|Adjoint-based acoustic inversion for the physical characterization of a shallow water environment|Hermand, J.-P.; Meyer, M.; Asch, M.; Berrada, M. (2006). Adjoint-based acoustic inversion for the physical characterization of a shallow water environment. J. Acoust. Soc. Am. 119(6): 3860-3871. dx.doi.org/10.1121/1.2197790
In: The Journal of the Acoustical Society of America. American Institute of Physics: New York, etc. ISSN 0001-4966, more
|Authors|| || Top |
- Hermand, J.-P., more
- Meyer, M.
- Asch, M.
- Berrada, M.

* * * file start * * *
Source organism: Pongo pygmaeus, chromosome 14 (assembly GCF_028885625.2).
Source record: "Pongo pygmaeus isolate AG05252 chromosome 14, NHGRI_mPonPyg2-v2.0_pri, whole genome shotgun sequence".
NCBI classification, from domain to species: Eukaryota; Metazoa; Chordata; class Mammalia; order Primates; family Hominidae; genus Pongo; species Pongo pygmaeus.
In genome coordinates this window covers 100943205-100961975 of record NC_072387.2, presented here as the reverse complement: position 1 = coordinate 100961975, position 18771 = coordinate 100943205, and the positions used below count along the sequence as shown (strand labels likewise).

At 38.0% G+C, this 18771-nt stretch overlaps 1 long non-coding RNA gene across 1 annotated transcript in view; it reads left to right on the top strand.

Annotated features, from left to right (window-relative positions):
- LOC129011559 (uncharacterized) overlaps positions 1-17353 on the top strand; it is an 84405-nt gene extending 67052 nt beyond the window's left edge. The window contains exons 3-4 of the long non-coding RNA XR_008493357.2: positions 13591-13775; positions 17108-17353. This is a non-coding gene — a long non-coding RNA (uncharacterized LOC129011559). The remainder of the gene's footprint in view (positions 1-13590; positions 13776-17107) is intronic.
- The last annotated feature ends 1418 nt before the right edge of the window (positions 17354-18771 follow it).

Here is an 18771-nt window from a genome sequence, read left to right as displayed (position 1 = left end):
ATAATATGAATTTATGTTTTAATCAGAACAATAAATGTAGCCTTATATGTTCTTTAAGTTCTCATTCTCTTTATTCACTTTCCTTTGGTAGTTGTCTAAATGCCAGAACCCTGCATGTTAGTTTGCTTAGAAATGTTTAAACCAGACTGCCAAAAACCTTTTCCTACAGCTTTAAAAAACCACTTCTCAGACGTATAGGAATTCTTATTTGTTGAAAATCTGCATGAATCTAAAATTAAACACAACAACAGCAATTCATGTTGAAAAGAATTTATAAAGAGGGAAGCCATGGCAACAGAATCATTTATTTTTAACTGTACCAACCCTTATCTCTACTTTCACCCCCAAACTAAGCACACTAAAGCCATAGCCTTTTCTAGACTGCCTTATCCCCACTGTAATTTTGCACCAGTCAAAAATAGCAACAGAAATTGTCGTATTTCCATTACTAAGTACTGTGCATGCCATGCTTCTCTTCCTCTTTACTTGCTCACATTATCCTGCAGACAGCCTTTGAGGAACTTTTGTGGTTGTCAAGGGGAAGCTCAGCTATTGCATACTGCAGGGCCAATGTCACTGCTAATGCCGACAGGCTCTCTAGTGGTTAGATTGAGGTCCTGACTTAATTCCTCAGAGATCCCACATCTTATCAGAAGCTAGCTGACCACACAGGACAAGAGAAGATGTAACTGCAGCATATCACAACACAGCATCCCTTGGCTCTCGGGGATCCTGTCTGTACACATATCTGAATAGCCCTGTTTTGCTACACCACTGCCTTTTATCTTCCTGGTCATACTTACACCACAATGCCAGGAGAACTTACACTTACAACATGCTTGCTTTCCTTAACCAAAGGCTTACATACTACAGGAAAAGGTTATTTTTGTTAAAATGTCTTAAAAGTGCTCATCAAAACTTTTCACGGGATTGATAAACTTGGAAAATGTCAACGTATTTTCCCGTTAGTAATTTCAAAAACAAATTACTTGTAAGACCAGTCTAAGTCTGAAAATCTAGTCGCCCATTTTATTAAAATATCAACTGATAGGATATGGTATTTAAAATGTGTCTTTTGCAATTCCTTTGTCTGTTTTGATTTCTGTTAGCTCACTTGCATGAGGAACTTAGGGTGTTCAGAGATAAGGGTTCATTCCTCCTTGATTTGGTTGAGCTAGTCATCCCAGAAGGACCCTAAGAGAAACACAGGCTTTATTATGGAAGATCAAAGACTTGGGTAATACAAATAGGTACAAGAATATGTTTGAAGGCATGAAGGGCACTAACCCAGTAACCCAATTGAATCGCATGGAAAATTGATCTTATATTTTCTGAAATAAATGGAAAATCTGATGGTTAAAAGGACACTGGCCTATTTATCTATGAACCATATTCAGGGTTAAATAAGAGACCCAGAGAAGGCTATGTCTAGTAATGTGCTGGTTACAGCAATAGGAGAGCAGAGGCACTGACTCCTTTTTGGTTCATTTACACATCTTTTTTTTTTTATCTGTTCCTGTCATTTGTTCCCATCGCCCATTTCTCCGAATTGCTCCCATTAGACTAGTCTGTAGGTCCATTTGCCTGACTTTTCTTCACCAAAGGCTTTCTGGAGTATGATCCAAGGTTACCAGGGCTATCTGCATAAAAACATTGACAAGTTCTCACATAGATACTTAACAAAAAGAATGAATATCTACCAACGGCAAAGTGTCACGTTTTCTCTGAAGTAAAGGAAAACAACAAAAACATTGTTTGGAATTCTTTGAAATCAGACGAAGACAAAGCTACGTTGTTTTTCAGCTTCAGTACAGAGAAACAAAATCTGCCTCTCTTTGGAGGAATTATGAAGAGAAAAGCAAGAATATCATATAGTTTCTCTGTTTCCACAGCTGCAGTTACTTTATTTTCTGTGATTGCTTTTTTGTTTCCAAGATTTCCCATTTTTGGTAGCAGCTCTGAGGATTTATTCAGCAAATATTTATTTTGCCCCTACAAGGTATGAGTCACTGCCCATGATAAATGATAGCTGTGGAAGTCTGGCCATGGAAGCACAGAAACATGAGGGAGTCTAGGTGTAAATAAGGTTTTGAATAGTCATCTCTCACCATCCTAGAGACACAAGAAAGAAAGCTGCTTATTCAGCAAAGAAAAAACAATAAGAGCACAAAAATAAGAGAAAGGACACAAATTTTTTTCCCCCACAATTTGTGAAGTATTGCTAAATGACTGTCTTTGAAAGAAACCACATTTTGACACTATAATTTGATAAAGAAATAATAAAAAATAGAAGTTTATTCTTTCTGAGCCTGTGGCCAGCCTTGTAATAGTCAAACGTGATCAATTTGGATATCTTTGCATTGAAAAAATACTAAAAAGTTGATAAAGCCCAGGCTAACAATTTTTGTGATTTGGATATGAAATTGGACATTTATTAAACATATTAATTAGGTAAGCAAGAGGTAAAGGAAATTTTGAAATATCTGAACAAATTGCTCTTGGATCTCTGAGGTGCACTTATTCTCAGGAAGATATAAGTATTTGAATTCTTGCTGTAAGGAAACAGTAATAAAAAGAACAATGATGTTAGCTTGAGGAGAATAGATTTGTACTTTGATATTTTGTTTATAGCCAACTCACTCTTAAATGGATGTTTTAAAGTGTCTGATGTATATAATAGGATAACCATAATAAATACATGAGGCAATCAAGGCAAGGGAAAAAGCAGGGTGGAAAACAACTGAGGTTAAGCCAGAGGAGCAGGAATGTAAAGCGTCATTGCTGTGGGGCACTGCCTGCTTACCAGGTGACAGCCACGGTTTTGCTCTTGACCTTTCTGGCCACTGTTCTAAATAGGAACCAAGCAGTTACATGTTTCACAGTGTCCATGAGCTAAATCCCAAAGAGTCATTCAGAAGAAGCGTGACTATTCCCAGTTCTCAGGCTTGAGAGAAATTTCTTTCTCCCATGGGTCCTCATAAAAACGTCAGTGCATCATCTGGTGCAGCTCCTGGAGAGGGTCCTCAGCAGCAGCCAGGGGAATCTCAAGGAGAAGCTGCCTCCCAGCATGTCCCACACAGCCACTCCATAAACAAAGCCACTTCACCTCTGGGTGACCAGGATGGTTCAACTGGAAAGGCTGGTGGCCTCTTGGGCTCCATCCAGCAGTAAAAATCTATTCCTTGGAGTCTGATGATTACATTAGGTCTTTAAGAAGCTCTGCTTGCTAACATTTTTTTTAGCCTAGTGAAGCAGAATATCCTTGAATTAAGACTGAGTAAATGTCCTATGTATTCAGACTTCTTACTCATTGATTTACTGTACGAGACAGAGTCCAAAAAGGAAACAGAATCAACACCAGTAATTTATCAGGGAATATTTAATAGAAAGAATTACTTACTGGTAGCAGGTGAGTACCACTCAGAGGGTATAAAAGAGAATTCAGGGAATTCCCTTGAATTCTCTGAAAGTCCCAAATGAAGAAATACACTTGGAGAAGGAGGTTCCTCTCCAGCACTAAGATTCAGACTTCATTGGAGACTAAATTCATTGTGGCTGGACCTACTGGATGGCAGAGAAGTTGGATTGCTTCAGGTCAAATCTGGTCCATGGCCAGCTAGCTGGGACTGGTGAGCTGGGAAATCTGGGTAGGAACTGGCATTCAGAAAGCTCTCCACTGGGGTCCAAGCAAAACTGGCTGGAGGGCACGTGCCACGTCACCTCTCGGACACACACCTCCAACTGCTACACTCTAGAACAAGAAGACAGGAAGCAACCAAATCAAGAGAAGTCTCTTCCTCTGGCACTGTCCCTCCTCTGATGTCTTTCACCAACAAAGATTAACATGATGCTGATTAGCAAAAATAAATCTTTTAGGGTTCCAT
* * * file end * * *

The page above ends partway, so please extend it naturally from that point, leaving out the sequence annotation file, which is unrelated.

Recently the concept of adjoint modeling has been introduced in shallow water acoustics for solving inverse problems. Analytical adjoints have been derived for normal modes and for both the standard parabolic equation and Claerbout’s wide-angle approximation (WAPE). This paper proposes the application of a semiautomatic adjoint approach that has been successfully applied in the past for multidimensional variational data assimilation in meteorological and climate modeling. Starting from a modular graph representation of the underlying forward model, a programming tool facilitates the generation and coding of both the tangent linear and the adjoint models. The potential of this numerical adjoint approach for the physical characterization of a shallow water environment is illustrated with two applications for geoacoustic inversion and ocean acoustic tomography using Claerbout’s WAPE in combination with nonlocal boundary conditions. Furthermore, the adjoint optimization is extended to multiple frequencies and it is shown how a broadband approach can enhance the performance of the inversion process. For a sparse array geometry in particular, the generalization of the adjoint-based approach to a joint optimization across multiple frequencies is necessary to compensate for the lack of vertical sampling of the propagation modes. Results with test data synthesized from geoacoustic inversion experiments in the Mediterranean show that with the numerical adjoint approach the acoustic field, the sound speed profile in the water column and the bottom properties can be efficiently retrieved.